Therefore if thou bring thy gift to the altar, and there rememberest that thy brother hath ought against thee;
Leave there thy gift before the altar, and go thy way; first be reconciled to thy brother, and then come and offer thy gift.

Wherefore, I say unto you, that ye ought to forgive one another; for he that forgiveth not his brother his trespasses standeth condemned before the Lord; for there remaineth in him the greater sin.

COMMENTARY

First be reconciled to thy brother, and then come and offer thy gift
I have been speaking about the need to forgive those that have wronged us, but I also wanted to make a point about our need to seek forgiveness as well. I find very interesting the order that is established in this particular verse. First be reconciled, then offer thy gift. If I try my utmost to serve God, but yet remain guilty of having wronged a brother, then all my efforts are in vain. My offerings are hypocritical. I am like Cain who made sacrifice to God while seething with hatred against his brother.
And that word “reconcile” is pretty meaningful, too. Jesus did not teach us to “apologize” to our brother. He did not say to “express regret” to our brother. If he had said those things, we could say a few words of remorse and if they were not accepted we would still be off the hook.
But instead he said “reconcile,” and that means to return to a peaceful and friendly state. So if my initial apology lands on deaf ears my obligation is not absolved. An apology only requires words, whereas reconciliation might mean a long period of owning one’s mistake, sharing a burden, and making restitution.

For he that forgiveth not his brother, there remaineth in him the greater sin
Of course there must come a point where one is released from this obligation. When a brother continually refuses to accept the reconciliation that is offered, the offender should not remain condemned. In these cases God will have to judge between them and absolve the offender when He feels their penance is sufficient. When exactly He will do that is between the individual and Him.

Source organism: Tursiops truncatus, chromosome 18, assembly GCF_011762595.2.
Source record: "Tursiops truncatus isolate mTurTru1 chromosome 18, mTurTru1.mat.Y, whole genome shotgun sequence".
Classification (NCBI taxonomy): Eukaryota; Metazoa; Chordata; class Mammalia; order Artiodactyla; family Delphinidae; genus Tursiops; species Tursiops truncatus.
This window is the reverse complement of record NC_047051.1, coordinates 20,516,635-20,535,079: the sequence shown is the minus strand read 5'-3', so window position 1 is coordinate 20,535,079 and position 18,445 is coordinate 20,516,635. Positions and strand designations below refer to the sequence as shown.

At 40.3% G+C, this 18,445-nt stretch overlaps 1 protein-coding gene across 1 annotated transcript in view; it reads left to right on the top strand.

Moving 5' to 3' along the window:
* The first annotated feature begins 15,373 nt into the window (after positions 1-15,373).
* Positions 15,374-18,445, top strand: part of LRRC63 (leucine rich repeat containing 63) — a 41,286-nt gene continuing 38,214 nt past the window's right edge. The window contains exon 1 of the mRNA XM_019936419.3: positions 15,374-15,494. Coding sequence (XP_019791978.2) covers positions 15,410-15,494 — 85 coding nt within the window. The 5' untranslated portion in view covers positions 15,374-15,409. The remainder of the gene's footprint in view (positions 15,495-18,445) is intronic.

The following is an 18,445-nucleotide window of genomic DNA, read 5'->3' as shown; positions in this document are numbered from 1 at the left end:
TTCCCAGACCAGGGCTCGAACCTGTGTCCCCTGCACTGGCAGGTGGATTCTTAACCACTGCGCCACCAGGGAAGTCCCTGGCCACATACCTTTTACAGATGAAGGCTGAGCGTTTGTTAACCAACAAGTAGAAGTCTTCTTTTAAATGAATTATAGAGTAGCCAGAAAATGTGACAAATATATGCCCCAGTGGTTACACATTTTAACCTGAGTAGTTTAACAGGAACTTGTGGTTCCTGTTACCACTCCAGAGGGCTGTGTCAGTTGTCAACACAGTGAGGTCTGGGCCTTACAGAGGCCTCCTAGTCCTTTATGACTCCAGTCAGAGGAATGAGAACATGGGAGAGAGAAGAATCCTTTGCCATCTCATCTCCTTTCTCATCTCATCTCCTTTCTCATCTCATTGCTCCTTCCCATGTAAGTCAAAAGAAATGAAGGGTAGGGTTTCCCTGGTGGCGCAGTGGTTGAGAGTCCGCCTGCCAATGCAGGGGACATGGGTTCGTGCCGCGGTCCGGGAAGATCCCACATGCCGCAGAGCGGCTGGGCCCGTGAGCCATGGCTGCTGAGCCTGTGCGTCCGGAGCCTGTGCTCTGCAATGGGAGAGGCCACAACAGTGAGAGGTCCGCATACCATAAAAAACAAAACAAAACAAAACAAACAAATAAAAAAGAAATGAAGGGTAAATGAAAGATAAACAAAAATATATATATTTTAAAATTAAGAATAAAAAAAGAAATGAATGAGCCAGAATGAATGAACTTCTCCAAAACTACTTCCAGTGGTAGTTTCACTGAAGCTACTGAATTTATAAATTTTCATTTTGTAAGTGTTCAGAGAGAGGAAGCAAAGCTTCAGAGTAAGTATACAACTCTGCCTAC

Knit Our Hearts- Matthew 18:15

Moreover if thy brother shall trespass against thee, go and tell him his fault between thee and him alone: if he shall hear thee, thou hast gained thy brother.

COMMENTARY

If thy brother shall trespass against thee, go and tell him his fault
Thus far in this study I have focused on our need for unity. This is an important message, but sometimes it is taken out of context to justify inappropriate behavior.
Sometimes we are so anxious to preserve unity that we are unwilling to acknowledge the harm that others are inflicting. We are afraid of “judging” them, or of rocking the boat. We stifle our complaints and scold ourselves for not being more forgiving.
But this passage gives us permission to stand up for ourselves when we have been wronged! Not by lashing out in anger of course, but by calmly and lovingly pointing out the error. How a brother or sister might respond to this correction is up to them. They might redeem themselves or they might degenerate themselves further. In either case, we can hold a clean conscience for having let them know that they hurt us.

If he shall hear thee, thou hast gained thy brother
Because, in the end, giving gentle correction is an act of love. When one person wrongs another, a rift is created between them, and so long as it remains the relationship is compromised. Even if you have not condemned your brother or sister, they are still just as guilty of having done wrong. There is nothing kind in leaving them in that dejected place, not when you have the opportunity to help them be restored.
Sometimes I have done wrong and not even known it. I have been grateful to a true brother who gave me the opportunity to see more clearly and make amends.
Sometimes I have done wrong and known it, but felt too ashamed to admit it. I have been grateful to a compassionate sister who showed me the depth of her wound, and by her vulnerability persuaded me to seek reconciliation.